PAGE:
Syria

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For almost one hundred years the world has been united in universal abhorrence at the use of chemical weapons.  They are banned under international law.  The flagrant use of such weapons by the Syrian government – most recently in Douma – is a direct challenge to this commitment.  The international community didn’t respond on the numerous previous occasions when it was proven that Government grade chemical weapons had been used. 

In response to this latest attack the UK, France and the United States launched targeted airstrikes against three facilities used by the Assad Government to produce and distribute chemical weapons. According to the Government and independent sources, there were no fatalities and these strikes had the desired effect – to degrade the Syrian Government’s capacity to kill their own people.

I think it is right that the international community acts to deter further attacks on innocent people in Syria using these horrific weapons by degrading the capability to produce them, and because we cannot allow the continued erosion of the international laws that prohibit the use of chemical weapons.

I voted against intervention in Syria in 2013 and against the extension of air strikes in 2015 but I do feel that these latest strikes were a proportionate response to the growing problem of chemical weapons use.  I know many constituents have emailed me to say “what about this country or that country?” and these are valid concerns; but these are additional points not covered by this specific issue.  This is also not a “war” with Syria or the creation of WW3. As with all these issues it is a very difficult judgement call and, given that I voted against any action in Syria in 2013 and 2015, I have a track record of not normally supporting intervention. 

I always believe the broadest possible coalition should be constructed for military action. The United Nations (UN) is of course the appropriate route for such an endeavour. However, Russia’s continued contempt for the authority of the UN and its processes, including its active support for a regime committing war crimes with chemical weapons, has closed off the possibility of a UN Security Council route to curtail chemical weapons use in Syria for the foreseeable future.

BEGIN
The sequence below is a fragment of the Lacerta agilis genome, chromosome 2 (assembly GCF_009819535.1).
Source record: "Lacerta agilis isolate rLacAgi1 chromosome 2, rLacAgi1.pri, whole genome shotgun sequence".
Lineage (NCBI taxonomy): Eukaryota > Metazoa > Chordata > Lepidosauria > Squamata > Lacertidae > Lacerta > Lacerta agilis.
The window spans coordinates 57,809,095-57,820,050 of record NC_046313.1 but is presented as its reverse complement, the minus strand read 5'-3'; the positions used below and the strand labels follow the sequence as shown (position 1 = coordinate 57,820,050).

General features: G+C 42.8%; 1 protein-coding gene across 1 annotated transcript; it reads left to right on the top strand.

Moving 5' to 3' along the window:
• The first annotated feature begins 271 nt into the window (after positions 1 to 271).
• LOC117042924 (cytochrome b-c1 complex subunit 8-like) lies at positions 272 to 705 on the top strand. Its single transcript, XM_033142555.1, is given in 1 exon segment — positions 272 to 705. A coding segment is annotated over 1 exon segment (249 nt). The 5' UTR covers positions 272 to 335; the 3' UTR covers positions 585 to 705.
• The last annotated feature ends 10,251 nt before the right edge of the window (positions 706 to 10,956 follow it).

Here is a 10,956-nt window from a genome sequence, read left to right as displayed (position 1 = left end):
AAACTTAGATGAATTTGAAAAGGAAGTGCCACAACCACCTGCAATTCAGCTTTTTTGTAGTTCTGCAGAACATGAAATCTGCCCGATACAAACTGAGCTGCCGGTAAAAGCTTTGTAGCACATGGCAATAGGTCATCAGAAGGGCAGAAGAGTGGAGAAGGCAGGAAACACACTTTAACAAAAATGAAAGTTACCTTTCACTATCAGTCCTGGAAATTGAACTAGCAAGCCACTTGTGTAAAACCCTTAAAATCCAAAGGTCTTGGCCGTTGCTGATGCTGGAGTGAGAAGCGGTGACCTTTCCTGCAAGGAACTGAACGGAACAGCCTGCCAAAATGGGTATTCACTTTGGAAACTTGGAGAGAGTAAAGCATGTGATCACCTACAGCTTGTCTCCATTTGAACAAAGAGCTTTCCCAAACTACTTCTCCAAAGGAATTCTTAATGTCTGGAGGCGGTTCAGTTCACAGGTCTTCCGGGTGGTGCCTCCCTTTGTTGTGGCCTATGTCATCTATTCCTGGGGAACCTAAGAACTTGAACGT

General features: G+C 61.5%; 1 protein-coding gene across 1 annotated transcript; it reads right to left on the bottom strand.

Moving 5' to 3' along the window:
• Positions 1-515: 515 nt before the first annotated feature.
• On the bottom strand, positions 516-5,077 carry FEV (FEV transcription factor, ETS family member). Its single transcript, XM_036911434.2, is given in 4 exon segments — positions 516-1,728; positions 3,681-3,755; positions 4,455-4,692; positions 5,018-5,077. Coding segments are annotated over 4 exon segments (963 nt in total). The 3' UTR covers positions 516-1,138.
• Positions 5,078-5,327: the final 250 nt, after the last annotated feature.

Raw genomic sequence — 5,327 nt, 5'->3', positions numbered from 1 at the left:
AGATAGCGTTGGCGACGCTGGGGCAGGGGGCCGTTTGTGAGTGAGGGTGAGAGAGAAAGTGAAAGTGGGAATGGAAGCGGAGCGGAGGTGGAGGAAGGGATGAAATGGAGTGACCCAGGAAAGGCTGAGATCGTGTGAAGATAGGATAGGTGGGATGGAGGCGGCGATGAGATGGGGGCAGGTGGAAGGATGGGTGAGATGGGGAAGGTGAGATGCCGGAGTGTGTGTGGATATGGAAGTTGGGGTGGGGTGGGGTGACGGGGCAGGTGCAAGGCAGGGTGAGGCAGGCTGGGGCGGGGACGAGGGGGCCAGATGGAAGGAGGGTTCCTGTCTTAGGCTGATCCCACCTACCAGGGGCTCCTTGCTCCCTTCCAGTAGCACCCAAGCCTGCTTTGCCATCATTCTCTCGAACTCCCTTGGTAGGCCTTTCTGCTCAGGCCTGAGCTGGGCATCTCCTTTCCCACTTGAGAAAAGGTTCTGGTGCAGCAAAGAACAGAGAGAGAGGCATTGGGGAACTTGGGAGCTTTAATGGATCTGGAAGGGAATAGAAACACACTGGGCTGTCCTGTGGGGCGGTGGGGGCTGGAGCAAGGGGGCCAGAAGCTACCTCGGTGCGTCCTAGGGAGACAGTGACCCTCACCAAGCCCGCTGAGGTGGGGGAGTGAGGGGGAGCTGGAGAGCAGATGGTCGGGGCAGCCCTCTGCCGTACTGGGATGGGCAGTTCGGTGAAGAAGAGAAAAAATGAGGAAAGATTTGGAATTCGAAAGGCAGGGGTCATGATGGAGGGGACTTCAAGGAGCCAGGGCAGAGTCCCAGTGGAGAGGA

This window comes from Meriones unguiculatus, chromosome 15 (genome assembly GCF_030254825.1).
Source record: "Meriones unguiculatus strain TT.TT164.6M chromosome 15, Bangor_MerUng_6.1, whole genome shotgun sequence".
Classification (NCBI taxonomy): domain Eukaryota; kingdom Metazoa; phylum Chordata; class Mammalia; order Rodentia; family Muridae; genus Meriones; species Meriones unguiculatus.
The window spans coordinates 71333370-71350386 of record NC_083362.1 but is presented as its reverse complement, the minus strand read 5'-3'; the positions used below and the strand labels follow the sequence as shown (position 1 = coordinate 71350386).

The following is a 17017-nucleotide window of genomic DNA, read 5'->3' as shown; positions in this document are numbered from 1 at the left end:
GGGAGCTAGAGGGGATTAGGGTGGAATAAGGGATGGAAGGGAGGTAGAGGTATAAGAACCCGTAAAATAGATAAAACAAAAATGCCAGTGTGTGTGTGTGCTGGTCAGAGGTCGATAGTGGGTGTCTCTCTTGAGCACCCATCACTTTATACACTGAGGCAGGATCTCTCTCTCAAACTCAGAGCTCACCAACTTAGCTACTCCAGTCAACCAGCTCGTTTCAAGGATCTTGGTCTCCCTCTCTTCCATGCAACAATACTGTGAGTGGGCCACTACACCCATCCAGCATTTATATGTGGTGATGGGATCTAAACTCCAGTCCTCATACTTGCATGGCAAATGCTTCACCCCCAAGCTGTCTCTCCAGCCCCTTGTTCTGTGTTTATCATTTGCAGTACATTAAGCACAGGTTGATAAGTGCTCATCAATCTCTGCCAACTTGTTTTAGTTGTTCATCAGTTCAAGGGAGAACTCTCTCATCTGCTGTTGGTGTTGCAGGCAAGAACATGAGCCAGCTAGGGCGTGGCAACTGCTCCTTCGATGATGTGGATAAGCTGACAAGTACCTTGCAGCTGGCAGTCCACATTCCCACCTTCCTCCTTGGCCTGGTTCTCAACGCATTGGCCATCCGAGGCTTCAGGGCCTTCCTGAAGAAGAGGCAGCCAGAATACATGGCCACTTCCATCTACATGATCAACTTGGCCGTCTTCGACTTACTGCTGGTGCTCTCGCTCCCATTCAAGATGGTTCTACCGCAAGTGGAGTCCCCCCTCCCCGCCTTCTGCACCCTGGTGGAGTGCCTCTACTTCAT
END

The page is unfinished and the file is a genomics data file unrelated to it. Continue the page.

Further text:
I am of the view that the UN Security Council is not fit for purpose given the ease with which any nation can veto the rest on significant issues because of self-interest. That is why it is sometimes not possible to achieve a UN resolution.  I met with the Secretary General of the UN last week to discuss these issues and he acknowledges the impossible nature of passing resolutions at the moment with the veto being used by countries for their own vested interests.  That is something that has to be resolved if we are to see the UN as the international body which deters conflict, provides peace keeping and humanitarian support, and intervenes when international laws are being broken.

Indeed, recently Russia vetoed a resolution that would have established an independent investigation into the attack in Douma. In all, twelve vetoes by Russia since 2011 (including six double vetoes with China) have shielded perpetrators of atrocities in Syria from accountability and prevented the international community from upholding its responsibility to protect.  That is unsustainable.

This is not just an issue with Russia or China as many other of the permanent five countries have used the veto, but in the Syrian case the resolution had widespread support in the UN General Assembly. 

Whilst I did support the limited strike on the chemical facility to send out a message that this behaviour is unacceptable, I have serious misgivings about the way the Government has treated Parliament. Unfortunately, Members of Parliament received no formal correspondence from the Government about the operation that took place, until the retrospective statement the Prime Minister made on 16th April. This is wholly unacceptable. Parliament should be consulted before military action is taken and I will challenge the Government on this point. We should have been recalled, had a long debate led by the Prime Minister and a vote. That way the public would get as much information as possible and MPs be able to represent the voice of their constituents on the issue in Parliament. That is very important.   The Labour Party got two emergency debates called on a Standing Order 24 process that results in there being no votes or in votes that are non-binding.